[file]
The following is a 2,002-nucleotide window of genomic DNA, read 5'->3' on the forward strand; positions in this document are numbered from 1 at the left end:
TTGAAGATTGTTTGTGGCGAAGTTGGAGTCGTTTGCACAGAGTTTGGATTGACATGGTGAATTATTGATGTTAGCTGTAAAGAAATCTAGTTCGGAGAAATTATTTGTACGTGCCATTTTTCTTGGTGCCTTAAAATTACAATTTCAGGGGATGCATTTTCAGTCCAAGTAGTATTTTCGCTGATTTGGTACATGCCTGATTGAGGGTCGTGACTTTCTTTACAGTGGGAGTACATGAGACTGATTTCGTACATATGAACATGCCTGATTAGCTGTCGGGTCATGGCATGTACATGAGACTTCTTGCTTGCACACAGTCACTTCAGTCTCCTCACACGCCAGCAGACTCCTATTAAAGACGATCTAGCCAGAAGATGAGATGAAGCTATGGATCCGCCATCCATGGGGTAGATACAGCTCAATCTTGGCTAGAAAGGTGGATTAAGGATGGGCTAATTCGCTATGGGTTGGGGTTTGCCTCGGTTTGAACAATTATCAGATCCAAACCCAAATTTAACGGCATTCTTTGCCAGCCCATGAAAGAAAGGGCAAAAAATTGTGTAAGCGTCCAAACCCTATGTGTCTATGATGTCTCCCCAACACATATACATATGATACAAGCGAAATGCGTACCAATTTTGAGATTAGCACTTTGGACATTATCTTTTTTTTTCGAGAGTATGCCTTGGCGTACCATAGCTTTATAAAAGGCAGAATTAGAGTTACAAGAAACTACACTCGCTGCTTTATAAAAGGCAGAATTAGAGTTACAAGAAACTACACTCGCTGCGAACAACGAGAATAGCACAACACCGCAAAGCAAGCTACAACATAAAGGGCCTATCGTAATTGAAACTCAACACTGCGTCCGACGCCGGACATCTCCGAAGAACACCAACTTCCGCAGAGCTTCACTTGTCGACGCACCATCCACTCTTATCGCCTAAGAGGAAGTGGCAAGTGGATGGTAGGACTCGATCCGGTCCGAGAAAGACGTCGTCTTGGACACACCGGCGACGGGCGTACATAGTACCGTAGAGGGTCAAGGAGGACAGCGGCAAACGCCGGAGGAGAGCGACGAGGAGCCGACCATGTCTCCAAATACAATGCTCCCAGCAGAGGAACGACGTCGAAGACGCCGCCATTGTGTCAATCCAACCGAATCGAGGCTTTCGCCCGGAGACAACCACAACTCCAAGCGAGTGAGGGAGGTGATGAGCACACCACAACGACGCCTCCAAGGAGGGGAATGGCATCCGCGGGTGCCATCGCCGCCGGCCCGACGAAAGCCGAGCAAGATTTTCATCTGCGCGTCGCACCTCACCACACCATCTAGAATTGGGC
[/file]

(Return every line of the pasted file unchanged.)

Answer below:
The following is a 2,002-nucleotide window of genomic DNA, read 5'->3' on the forward strand; positions in this document are numbered from 1 at the left end:
TTGAAGATTGTTTGTGGCGAAGTTGGAGTCGTTTGCACAGAGTTTGGATTGACATGGTGAATTATTGATGTTAGCTGTAAAGAAATCTAGTTCGGAGAAATTATTTGTACGTGCCATTTTTCTTGGTGCCTTAAAATTACAATTTCAGGGGATGCATTTTCAGTCCAAGTAGTATTTTCGCTGATTTGGTACATGCCTGATTGAGGGTCGTGACTTTCTTTACAGTGGGAGTACATGAGACTGATTTCGTACATATGAACATGCCTGATTAGCTGTCGGGTCATGGCATGTACATGAGACTTCTTGCTTGCACACAGTCACTTCAGTCTCCTCACACGCCAGCAGACTCCTATTAAAGACGATCTAGCCAGAAGATGAGATGAAGCTATGGATCCGCCATCCATGGGGTAGATACAGCTCAATCTTGGCTAGAAAGGTGGATTAAGGATGGGCTAATTCGCTATGGGTTGGGGTTTGCCTCGGTTTGAACAATTATCAGATCCAAACCCAAATTTAACGGCATTCTTTGCCAGCCCATGAAAGAAAGGGCAAAAAATTGTGTAAGCGTCCAAACCCTATGTGTCTATGATGTCTCCCCAACACATATACATATGATACAAGCGAAATGCGTACCAATTTTGAGATTAGCACTTTGGACATTATCTTTTTTTTTCGAGAGTATGCCTTGGCGTACCATAGCTTTATAAAAGGCAGAATTAGAGTTACAAGAAACTACACTCGCTGCTTTATAAAAGGCAGAATTAGAGTTACAAGAAACTACACTCGCTGCGAACAACGAGAATAGCACAACACCGCAAAGCAAGCTACAACATAAAGGGCCTATCGTAATTGAAACTCAACACTGCGTCCGACGCCGGACATCTCCGAAGAACACCAACTTCCGCAGAGCTTCACTTGTCGACGCACCATCCACTCTTATCGCCTAAGAGGAAGTGGCAAGTGGATGGTAGGACTCGATCCGGTCCGAGAAAGACGTCGTCTTGGACACACCGGCGACGGGCGTACATAGTACCGTAGAGGGTCAAGGAGGACAGCGGCAAACGCCGGAGGAGAGCGACGAGGAGCCGACCATGTCTCCAAATACAATGCTCCCAGCAGAGGAACGACGTCGAAGACGCCGCCATTGTGTCAATCCAACCGAATCGAGGCTTTCGCCCGGAGACAACCACAACTCCAAGCGAGTGAGGGAGGTGATGAGCACACCACAACGACGCCTCCAAGGAGGGGAATGGCATCCGCGGGTGCCATCGCCGCCGGCCCGACGAAAGCCGAGCAAGATTTTCATCTGCGCGTCGCACCTCACCACACCATCTAGAATTGGGC